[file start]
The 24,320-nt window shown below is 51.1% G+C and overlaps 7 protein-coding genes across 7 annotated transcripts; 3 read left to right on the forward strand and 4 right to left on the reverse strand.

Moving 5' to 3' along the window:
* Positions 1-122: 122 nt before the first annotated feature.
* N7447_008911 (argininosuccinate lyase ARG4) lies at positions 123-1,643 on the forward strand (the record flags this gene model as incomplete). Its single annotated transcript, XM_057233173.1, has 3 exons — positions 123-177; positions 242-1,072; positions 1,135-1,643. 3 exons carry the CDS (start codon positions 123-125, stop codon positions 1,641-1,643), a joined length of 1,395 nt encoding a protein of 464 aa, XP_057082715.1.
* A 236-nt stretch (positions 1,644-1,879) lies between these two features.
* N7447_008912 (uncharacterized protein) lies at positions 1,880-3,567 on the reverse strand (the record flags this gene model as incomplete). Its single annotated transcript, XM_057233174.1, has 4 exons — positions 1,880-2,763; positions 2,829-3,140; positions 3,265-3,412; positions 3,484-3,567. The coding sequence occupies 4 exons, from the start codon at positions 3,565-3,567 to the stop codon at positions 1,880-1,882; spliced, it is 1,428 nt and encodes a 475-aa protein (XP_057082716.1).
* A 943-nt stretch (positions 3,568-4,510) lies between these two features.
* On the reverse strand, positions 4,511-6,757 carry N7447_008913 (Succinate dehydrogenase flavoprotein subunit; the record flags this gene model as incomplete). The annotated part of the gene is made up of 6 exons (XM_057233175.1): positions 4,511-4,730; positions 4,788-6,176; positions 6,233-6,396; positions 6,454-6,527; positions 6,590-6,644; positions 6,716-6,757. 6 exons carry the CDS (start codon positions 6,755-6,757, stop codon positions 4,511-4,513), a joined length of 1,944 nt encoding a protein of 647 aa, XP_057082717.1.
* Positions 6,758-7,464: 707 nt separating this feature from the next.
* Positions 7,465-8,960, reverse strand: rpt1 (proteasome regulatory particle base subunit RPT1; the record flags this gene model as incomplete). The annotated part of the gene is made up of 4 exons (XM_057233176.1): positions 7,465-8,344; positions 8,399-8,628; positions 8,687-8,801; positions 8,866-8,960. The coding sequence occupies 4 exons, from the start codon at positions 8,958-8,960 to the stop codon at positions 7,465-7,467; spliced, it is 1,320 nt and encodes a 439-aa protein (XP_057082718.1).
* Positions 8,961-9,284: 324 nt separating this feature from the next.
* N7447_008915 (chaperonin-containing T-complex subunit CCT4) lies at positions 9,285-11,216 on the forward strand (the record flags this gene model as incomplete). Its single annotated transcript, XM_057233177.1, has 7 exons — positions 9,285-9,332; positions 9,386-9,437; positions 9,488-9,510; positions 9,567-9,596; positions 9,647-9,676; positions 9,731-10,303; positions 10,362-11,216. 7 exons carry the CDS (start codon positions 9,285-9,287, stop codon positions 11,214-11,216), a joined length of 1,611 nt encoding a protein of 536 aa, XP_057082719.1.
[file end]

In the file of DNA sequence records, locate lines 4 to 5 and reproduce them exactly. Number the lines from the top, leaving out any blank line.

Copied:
* N7447_008911 (argininosuccinate lyase ARG4) lies at positions 123-1,643 on the forward strand (the record flags this gene model as incomplete). Its single annotated transcript, XM_057233173.1, has 3 exons — positions 123-177; positions 242-1,072; positions 1,135-1,643. 3 exons carry the CDS (start codon positions 123-125, stop codon positions 1,641-1,643), a joined length of 1,395 nt encoding a protein of 464 aa, XP_057082715.1.
* A 236-nt stretch (positions 1,644-1,879) lies between these two features.